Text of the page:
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Press Release

Under threat, aid work more critical than ever

  • Aid workers face greater risks as needs reach unprecedented scale
  • Aid workers and their facilities should not be targeted
  • The International Rescue Committee calls for respect of international humanitarian law on World Humanitarian Day, August 19th

The below statement can be attributed to Ciaran Donnelly, Senior Vice President of International Programs at the International Rescue Committee:

World Humanitarian Day is an annual tribute to the tens of thousands of brave men and women who have dedicated their lives to humanitarian service, working tirelessly to alleviate suffering worldwide. Their service has indeed never been more necessary: with 130 million people in need of life-saving humanitarian assistance, and an unprecedented 65 million people – the populations of New Zealand, Canada, and Australia combined – displaced from their homes by violence and conflict, the demands on humanitarian action are greater than ever.

And yet, the critical work of humanitarian aid workers remains under threat. Recent attacks on humanitarian staff, most of whom are national, and their facilities highlight the ongoing and increasing dangers they face in carrying out their vital mission. These attacks- from hospitals in Syria, Afghanistan and Yemen to deadly raids in South Sudan- are not only serious violations of international humanitarian law, but a repudiation of the values and aims of humanitarianism. Attacks on aid workers are not just a crime in and of themselves - their impact extends far beyond, penalizing those who depend on this assistance: the world's most vulnerable people.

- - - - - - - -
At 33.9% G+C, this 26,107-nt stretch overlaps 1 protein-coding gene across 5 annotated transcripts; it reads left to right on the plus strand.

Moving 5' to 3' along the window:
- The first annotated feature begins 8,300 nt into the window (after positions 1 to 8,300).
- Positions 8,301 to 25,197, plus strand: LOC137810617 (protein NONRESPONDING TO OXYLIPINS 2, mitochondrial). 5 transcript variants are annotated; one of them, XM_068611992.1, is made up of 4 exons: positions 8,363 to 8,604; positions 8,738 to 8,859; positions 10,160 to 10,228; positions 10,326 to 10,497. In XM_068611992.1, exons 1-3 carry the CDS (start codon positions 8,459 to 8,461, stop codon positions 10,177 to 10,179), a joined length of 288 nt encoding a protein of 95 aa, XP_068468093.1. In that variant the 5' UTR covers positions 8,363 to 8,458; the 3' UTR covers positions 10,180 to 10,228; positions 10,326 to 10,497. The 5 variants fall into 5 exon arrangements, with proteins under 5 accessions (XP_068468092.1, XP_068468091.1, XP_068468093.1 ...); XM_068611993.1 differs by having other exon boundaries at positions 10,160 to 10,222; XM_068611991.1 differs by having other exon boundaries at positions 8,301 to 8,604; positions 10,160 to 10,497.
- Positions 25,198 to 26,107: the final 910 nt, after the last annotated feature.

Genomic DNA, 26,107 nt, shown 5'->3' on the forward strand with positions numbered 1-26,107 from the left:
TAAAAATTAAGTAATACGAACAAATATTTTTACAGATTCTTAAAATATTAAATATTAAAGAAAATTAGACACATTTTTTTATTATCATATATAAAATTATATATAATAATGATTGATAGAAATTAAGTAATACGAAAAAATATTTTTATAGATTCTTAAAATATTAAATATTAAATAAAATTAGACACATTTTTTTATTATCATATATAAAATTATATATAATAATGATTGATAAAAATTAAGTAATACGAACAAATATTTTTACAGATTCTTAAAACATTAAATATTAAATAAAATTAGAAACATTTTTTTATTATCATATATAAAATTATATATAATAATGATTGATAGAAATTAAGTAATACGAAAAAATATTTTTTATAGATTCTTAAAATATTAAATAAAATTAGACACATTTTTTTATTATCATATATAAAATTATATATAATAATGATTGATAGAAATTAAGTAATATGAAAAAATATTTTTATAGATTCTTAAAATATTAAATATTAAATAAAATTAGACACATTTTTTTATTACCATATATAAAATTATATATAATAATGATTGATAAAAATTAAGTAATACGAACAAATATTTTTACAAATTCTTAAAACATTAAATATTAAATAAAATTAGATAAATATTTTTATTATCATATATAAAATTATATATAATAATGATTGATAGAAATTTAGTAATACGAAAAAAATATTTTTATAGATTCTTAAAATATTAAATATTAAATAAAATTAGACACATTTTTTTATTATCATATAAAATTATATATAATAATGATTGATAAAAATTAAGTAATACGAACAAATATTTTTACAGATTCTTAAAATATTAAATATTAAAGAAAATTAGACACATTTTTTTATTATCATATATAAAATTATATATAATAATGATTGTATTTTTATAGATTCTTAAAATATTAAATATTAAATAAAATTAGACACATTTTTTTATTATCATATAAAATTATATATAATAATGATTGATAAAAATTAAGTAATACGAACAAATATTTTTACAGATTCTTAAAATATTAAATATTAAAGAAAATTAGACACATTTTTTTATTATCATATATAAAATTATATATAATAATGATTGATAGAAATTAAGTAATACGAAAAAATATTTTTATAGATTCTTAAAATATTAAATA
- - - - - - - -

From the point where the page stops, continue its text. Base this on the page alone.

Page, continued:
One aid worker or facility targeted in conflict is one too many. On this World Humanitarian Day, the IRC calls for the full respect of international humanitarian law by all parties to conflict worldwide, as well as the full respect of the sanctity of humanitarian action, allowing for safe, secure and unimpeded access to those in urgent need.

World Humanitarian Day must serve as a reminder of our solidarity with the millions in need around the world, and our respect of those working on the front lines of the greatest humanitarian challenge of our time.

About the IRC

The International Rescue Committee responds to the world’s worst humanitarian crises, helping to restore health, safety, education, economic wellbeing, and power to people devastated by conflict and disaster. Founded in 1933 at the call of Albert Einstein, the IRC is at work in over 40 countries and 29 U.S. cities helping people to survive, reclaim control of their future and strengthen their communities. Learn more at www.rescue.org and follow the IRC on Twitter & Facebook.